Queen of the South say restarting football ‘financial suicide’ – BBC News

Queen of the South’s Palmerston has been shutdown for several weeks

Restarting Scottish football without cash subsidies for clubs would be “financial suicide”, says Queen of the South chairman Billy Hewitson.

The game will be permitted to return in phase two of the Scottish government’s easing on lockdown restrictions, which could be about 18 June.

The SPFL is to ask if clubs can train from 10 June, but Hewitson has queried how players’ wages would be funded.

“We would be looking at running the club on 30% of our income,” he said.

“So it’s a dilemma for us. Could we start up again and train for eight weeks with a view to start playing in August?

“The Premiership clubs could just about do it but it’s not clear for other teams.”

All of Queens’ staff, including management and players, have been furloughed and the club is shut entirely.

Hewitson is keen that the Scottish Championship side resume playing, but says closed-doors games would need to be subsidised by the government or football authorities.

“If there is no financial model in place, then playing games without supporters would be financial suicide for clubs like Queen of the South,” he added.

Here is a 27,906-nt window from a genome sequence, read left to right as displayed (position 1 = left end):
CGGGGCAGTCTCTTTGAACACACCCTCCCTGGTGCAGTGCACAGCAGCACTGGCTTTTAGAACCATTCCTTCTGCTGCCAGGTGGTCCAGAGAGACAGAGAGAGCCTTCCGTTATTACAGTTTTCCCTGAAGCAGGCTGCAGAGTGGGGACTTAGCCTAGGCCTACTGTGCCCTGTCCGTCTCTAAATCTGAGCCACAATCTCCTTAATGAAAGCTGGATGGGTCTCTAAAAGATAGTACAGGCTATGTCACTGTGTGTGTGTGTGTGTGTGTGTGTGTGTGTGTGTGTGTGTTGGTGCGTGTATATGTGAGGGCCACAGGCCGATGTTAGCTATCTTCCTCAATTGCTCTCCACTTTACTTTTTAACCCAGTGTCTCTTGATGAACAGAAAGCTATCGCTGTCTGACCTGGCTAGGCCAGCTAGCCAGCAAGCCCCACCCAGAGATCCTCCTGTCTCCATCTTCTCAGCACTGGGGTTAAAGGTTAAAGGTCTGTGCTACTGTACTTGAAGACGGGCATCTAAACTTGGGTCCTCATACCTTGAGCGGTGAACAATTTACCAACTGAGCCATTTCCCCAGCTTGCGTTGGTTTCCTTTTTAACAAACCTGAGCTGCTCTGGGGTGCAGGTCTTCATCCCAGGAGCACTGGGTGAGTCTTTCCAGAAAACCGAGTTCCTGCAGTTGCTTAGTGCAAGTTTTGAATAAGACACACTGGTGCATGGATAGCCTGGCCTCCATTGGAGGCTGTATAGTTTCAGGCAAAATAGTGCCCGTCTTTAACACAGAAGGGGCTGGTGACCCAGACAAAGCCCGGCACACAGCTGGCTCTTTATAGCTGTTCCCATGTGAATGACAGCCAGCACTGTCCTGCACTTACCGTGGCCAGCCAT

“For us, the biggest expenditure is players’ wages and you have to have revenue that covers that expenditure.

“Could we play half a season? It would be a lot less risky as you could hold off signing players, but for me the ideal situation would be for the Government to underwrite the season and we can start immediately.”

The 10 Championship clubs – including Hearts – held a video conference on Wednesday.

The cost of testing players for Covid-19 was also raised, with clubs facing a potential weekly bill of around £4,500. That is based on testing 30 players, officials and other staff three times a week at a cost of £50 a test.

And Hewitson said the second-tier sides will set out “their own road map of how they see a return to playing” in the next couple of weeks, with five or six potential scenarios.

“We need to stick together and come to a collective agreement and a proposal to present to the SPFL board,” he said.

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